Father John Misty’s eagerly awaited new album, Pure Comedy delivers in spades. ‘Pure Comedy’ kicks things off on a sombre note and Josh Tillman has a voice that carries the weight and experience of a life lived, with the lyrics to match. We enter into a surrealistic suburban domesticity that finds the singer looking for something to “endow the horror show with meaning” as the chorus states that modern life is “a period comedy”.
Like a 21st century Dante, the words skewer society, pointing out the truth behind the facade. Over a delicate piano, religion is examined and found wanting: “They get terribly upset when you question their sacred texts, written by a woman-hating epileptic”. You can almost see the crowds waving their flags and hoping to make their country great again. This is not the soundtrack for the Fox News watchers. ‘Total Entertainment Forever’ rocks along, dissecting the normality of the everyday and the vacuous nature of our obsession with – and seeking of – pop culture distraction: “In the new age we will all be entertained”. A judicious use of a sax solo cuts through proceedings in a most satisfying way.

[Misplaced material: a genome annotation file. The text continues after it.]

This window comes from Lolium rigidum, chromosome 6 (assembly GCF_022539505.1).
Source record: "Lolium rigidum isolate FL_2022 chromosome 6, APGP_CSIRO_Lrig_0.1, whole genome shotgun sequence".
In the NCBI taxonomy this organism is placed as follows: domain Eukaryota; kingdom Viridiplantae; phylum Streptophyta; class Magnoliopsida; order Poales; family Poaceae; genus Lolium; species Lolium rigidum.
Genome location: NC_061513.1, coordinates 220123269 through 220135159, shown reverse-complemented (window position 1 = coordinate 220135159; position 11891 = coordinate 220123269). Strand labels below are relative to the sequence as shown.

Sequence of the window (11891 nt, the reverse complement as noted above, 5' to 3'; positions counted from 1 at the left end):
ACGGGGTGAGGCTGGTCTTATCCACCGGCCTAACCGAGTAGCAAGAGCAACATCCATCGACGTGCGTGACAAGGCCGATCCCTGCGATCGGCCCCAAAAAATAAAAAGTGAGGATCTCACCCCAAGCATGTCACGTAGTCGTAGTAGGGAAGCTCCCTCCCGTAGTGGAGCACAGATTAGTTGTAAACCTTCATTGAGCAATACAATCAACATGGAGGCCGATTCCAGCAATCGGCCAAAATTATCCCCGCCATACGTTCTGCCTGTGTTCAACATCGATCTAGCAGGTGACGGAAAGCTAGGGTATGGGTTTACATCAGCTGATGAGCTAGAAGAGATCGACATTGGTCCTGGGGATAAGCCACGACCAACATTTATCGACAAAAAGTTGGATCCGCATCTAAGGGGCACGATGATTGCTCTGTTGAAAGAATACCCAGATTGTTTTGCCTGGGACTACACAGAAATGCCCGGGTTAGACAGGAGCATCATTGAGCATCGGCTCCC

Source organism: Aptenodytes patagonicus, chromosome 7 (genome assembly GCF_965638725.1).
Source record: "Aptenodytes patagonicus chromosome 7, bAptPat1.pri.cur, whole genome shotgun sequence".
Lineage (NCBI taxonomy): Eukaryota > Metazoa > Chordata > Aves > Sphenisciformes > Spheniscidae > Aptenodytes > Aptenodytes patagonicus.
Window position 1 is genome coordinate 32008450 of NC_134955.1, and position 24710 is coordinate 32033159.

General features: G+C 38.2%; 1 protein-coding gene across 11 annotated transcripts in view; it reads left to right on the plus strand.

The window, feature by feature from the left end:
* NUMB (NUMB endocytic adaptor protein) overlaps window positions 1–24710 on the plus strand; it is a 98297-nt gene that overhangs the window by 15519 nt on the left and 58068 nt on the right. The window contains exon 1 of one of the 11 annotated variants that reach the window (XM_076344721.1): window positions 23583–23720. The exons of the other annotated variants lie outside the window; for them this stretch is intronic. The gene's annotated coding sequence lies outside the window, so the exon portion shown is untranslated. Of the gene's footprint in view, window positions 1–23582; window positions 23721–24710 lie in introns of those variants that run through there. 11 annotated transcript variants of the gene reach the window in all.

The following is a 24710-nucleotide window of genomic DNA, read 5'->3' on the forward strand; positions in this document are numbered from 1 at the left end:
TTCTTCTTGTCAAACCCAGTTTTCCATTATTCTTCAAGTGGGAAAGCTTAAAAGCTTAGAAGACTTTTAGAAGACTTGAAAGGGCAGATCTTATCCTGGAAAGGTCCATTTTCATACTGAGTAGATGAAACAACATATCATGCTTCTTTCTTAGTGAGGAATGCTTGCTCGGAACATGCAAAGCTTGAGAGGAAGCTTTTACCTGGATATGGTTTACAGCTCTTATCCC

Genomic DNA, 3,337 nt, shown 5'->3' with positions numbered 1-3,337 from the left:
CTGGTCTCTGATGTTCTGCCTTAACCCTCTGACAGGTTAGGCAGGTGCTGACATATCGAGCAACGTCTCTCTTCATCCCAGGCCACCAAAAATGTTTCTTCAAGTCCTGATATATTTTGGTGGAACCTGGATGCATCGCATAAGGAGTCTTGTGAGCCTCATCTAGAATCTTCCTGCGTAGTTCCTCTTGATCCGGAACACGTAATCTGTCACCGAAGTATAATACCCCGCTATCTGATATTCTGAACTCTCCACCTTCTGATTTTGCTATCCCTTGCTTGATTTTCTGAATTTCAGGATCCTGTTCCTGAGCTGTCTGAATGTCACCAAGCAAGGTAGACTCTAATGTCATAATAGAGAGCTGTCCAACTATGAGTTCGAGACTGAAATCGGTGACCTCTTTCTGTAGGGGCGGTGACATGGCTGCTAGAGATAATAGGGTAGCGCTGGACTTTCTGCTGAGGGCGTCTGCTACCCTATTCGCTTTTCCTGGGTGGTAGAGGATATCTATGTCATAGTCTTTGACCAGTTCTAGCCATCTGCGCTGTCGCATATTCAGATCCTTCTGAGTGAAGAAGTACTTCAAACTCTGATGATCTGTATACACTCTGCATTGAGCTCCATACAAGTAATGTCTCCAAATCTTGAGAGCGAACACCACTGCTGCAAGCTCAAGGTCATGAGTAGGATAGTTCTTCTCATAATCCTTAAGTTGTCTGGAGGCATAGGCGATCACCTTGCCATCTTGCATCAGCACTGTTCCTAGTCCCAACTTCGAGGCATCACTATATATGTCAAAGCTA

‘Things It Would Be Helpful To Know Before the Revolution’ keeps the flow going nicely. The falsetto is a joy as message and melody meld. It is a beautiful thing to hear an artist this confident in their ability, willing and able to take on all-comers head first. With ‘Ballad of the Dying Man’, acoustic is to the fore, while ‘Birdie’ starts with heady backward soundscapes that speak to a discontent and jaundiced world view before settling into an uneasy mellow acquiescence. ‘Leaving LA’ is, at 13 minutes, the album’s most transparent bid for epic status, but it’s never boring. “Oh baby, it’s time to leave, take the van and the hearse down to New Orleans” shows that our singer is in no mood for artifice and he takes no prisoners as advertising, music scenes and phonies are given a good old-fashioned kicking. These are, he believes, “the manufactured gasps of the final days”.
‘A Bigger Paper Bag’ follows and the strings swoon and sway, suggesting there is no space to draw breath and stop. ‘When the God of Love Returns, There’ll be Hell to Pay’, ‘Smoochie’ (Lap steel loneliness and bar room country abound) and ‘Two Wildly Different Perspectives’ push the sentiment forward. The latter boasts echoes of Pink Floyd at their very best, filtered through Elton John in all his ’70s pomp. It all leaves you wanting more. ‘The Memo’ is a simple song with one of the best opening lines for many a year – “Gonna steal some bedsheets from an amputee”. You can’t help but laugh as art scenes are put to the sword in fantastic fashion.
‘So I’m Growing Old on Magic Mountain’ and ‘In Twenty Years or So’ brings Pure Comedy to a close and in some style. The climax sees the juxtaposition of synth and piano close out what is surely one of the albums of the year. This is a fantastic piece of work. It is vital, energetic and real and it is music for protean times. Where are we now? Where are we going? Where have we been? For sure, we live in interesting times and whatever your standpoint may be, get on this album and get on it now.